Both the average price paid for credits and yields to investors were down in the fourth quarter of 2018 compared with the same period a year earlier.
During the fourt quarter, the surveyed syndicators paid an average of about 91 cents per dollar of credit, a drop from the 94 cents reported in 2017. Yields to investors averaged 4.6%, down from the 5.1% seen in late 2017, according to the poll.
In the new year, syndicators will still be looking for that sweet spot between what developers want for their housing credits and what investors are willing to pay.
Overall, the LIHTC market should be a little stronger than last year, says Hal Keller, president of the Ohio Capital Corporation for Housing.
“A lot of project closings slipped at year’s end because of early 2018 post-tax reform delays,” he says. “Those deals will close in Q1 2019, and everybody will be caught up. Plus Fannie and Freddie will continue to fully deploy their dollars as their investment strategies are refined.”
In 2018, affordable housing developers began to use the new income-averaging option, which allows LIHTC-qualified units to serve households earning up to 80% of the area median income (AMI) as long as the average income limit at the property is no more than 60% of the AMI.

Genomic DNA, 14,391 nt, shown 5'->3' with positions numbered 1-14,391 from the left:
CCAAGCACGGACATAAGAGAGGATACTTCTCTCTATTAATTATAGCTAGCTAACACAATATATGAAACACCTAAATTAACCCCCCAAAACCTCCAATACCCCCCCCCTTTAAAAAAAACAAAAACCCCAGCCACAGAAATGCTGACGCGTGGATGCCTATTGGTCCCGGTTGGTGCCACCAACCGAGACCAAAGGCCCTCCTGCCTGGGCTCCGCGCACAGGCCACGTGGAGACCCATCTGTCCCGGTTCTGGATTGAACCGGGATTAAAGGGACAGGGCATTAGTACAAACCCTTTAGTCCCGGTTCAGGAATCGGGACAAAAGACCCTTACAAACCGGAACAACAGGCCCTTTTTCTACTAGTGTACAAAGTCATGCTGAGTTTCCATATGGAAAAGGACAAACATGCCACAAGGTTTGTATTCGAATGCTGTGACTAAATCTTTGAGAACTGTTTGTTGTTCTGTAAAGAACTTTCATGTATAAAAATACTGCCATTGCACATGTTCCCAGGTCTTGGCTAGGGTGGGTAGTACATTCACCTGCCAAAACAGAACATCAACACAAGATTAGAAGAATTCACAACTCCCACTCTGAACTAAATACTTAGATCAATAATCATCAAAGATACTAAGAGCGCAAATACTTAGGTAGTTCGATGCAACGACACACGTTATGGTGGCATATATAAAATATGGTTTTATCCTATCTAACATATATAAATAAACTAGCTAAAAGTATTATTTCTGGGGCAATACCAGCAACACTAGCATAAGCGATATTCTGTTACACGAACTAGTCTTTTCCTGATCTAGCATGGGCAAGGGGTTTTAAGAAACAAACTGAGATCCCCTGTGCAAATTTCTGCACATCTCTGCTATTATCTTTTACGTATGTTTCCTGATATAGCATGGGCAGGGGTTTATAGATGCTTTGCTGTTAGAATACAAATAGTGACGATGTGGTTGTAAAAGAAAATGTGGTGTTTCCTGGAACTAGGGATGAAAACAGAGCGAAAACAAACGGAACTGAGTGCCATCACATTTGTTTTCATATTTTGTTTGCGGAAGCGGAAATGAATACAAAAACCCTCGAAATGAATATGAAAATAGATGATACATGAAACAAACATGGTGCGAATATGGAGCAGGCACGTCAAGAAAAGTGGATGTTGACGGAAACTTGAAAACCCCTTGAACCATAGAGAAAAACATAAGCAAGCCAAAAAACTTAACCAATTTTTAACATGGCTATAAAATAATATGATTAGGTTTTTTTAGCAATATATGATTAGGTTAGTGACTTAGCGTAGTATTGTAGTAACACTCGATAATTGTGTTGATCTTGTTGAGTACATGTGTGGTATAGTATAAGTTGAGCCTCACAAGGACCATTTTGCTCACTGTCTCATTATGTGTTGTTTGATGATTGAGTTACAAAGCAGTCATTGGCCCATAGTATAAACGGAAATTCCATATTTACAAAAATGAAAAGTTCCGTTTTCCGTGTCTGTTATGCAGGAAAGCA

Ten syndicators reported closing deals on projects that utilize the option, with a handful of other syndicators to soon follow, as they reported having income-averaging projects in their pipelines.
“We look at each income-averaging deal on a case-by-case basis,” says Steve Kropf, president and CEO of RJTCF, which reported closing on several projects that are using income averaging. “From a market standpoint, we must confirm the rents are achievable at the higher set-asides and that demand exists for these units. From a compliance standpoint, we analyze the proposed unit mix and strongly prefer the overall average be less than 60%, with some cushion to minimize any potential credit loss should any noncompliance occur.”
His team also assesses the credit delivery schedule to ensure the project average is maintained and ensures that the management company is capable of the additional oversight necessary for income-averaging deals.